Frequently Asked Questions for Probes and Finger Sensors

The list below of frequently asked questions and troubleshooting problems for finger probes and sensors is based on our own experience and information compiled from The Nellcor Sensor Selection Guide, published by Mallinckrodt, 1999.

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Are you the manufacturer of any of the probes on this website?
No, we are a dealer and repair service center.

Do you sell or repair finger probes, pulse oximetry probes and sensors?
We repair most models of probes--see our Probe Repair page. We also sell refurbished probes, and new probes by Nellcor, Palco, BCI, Nonin, and Ohmeda.

Do you take Medicare for repairs or sales of probes or finger sensors?
No, we are not set up to deal with Medicare or other insurance companies. We accept payment by credit card and check, and can itemize bills for you to submit to your company.

Can you repair the Hewlett Packard Finger Probes with the rubber ends?
Yes, we repair them. However, we charge $85 per HP probes, instead of our standard rate of $49 each.

Do you repair Toco Transducers or Hewlett Packard Ultrasonic Probes?
Yes, although we cannot give a fixed estimate until we have seen the extent of the damage. The price for one ultrasonic probe repair ranges from $315-$590. Please send in your equipment and we will call with an estimate.

How often do I need to send in my probes for repair or service?
A probe only needs to be repaired if it breaks... However, every probe should be checked at least once a year to be sure it is reading accurately and does not need to be calibrated. You should send your probes for this check in to an authorized service center (such as us).

Can I purchase a probe from you with a different length cord?
In most cases, it is possible to purchase a different length--for example, the Nellcor DS100-A comes with a standard eight-foot cord, but we could sell a six-foot cord for the same price.

Tips for Optimal Use of Pulse Oximetry Sensors:

  • Ensure the optical components of the sensors are properly aligned as showed in the operating instructions.
  • Check adhesive sensor sites at least every 8 hours and move to a new site as necessary. Reusable sensors must be moved to a new site at last every 4 hours.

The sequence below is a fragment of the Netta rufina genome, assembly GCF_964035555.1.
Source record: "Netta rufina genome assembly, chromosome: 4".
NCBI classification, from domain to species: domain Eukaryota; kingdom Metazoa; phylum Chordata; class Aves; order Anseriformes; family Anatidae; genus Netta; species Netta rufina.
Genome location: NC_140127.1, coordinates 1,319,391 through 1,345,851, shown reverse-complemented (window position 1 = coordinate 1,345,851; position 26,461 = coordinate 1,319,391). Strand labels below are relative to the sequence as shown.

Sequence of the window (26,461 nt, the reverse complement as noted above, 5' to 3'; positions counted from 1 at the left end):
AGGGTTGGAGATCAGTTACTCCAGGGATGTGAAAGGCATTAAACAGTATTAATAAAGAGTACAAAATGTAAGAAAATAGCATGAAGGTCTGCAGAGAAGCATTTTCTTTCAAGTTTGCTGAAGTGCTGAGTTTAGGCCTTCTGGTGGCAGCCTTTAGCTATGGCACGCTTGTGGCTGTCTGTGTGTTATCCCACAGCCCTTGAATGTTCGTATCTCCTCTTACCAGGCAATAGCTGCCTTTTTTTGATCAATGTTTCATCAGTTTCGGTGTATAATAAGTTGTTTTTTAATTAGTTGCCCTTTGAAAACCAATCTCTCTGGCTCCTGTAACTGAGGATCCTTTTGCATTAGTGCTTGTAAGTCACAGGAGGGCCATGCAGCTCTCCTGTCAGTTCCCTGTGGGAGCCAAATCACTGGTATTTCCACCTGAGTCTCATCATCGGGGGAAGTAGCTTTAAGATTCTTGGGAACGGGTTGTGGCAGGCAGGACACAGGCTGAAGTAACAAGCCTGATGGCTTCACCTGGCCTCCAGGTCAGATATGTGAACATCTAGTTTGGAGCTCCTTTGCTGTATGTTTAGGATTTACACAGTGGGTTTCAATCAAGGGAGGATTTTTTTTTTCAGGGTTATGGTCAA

• Adhesive finger sensors may be reused on the same patient, as long as the adhesive portion sticks without slipping. Replace the sensor when the adhesive quality wears off.
  • Clean reusable sensors between patients. Refer to directions for use.
  • When selecting a sensor site, give priority to extremities free of arterial catheters, blood pressure cuffs, or intravascular infusion lines.
  • I am getting a poor or unreliable reading because of motion:
    Move the sensor to a less active site or replace adhesive. Adjust averaging time on the pulse oximeter if possible. If a patient is not on a vent or in a supine or Trendelenburg position, place reflectance sensor on the forehead.

    I am getting an unreliable reading because of perfusion:
    Use an adhesive finger sensor or apply a nasal sensor if the patient is immpbile. Protect sensor site from heat loss or rewarm as permitted by hospital policy.

    My reading is complicated by venous pulsation:
    Position finger sensor at heart level. Avoid restrictive taping. Be careful when intrepreting Sp02 values for patients with elevated venous pressure.

    What should I do if my patient has edema:
    Position the sensor on nonedematous appliction sites. Otherwise, the fluid in the edematous tissue may cause the light from the LEDs to scatter and distort the Sp02 readings.

    Light interference is causing poor or unreliable readings:
    Cover the sensor with an opaque material in the presence of bright light sources, including direct sunlight, surgical lamps, infrared warming lamps, and phototherapy lights.

    Can nail polish interfere with my readings?
    Yes. Remove nail polish (especially brown, blue, green) or apply finger sensor to an unpolished site.

    Do intravascular dyes interfere with readings?
    Yes. Use care when interpreting Sp02 values after injection of intravascular dyes, which may affect the reading.

    How do elevated dyshemoglobins compromise readings?
    Dysfunctional hemoglobins such as carboxyhemoglobin, methemoglobin, or sulphhemoglobin are unable to carry oxygen. However, Sp02 values only report functional saturation--oxygenated hemoglobin as a percentage of functional hemoglobin. Therefore, although the Sp02 values reported by a pulse oximeter may appear normal when dysfunctional hemoglobisn are elevated, oxygenation may be compromised due to decreased arterial oxygen content. A more complete assessment of oxygenation beyond pulse oximetry is recommended whenever dysfunctional hemoglobins are suspected.

    How does anemia affect readings?
    Anemia causes decreased arterial oxygen content by reducing the number of hemoglobins that are available to carry oxygen. Although Sp02 percentages mayb be in the "normal" range, an anemic patient may be hypoxic due to reduced hemoglobin levels. The pulse oximeter may fail to provide an Sp02 reading if hemoglobin levels fall below 5 gm/dl. Correcting anemia can improve arterial oxygen content.

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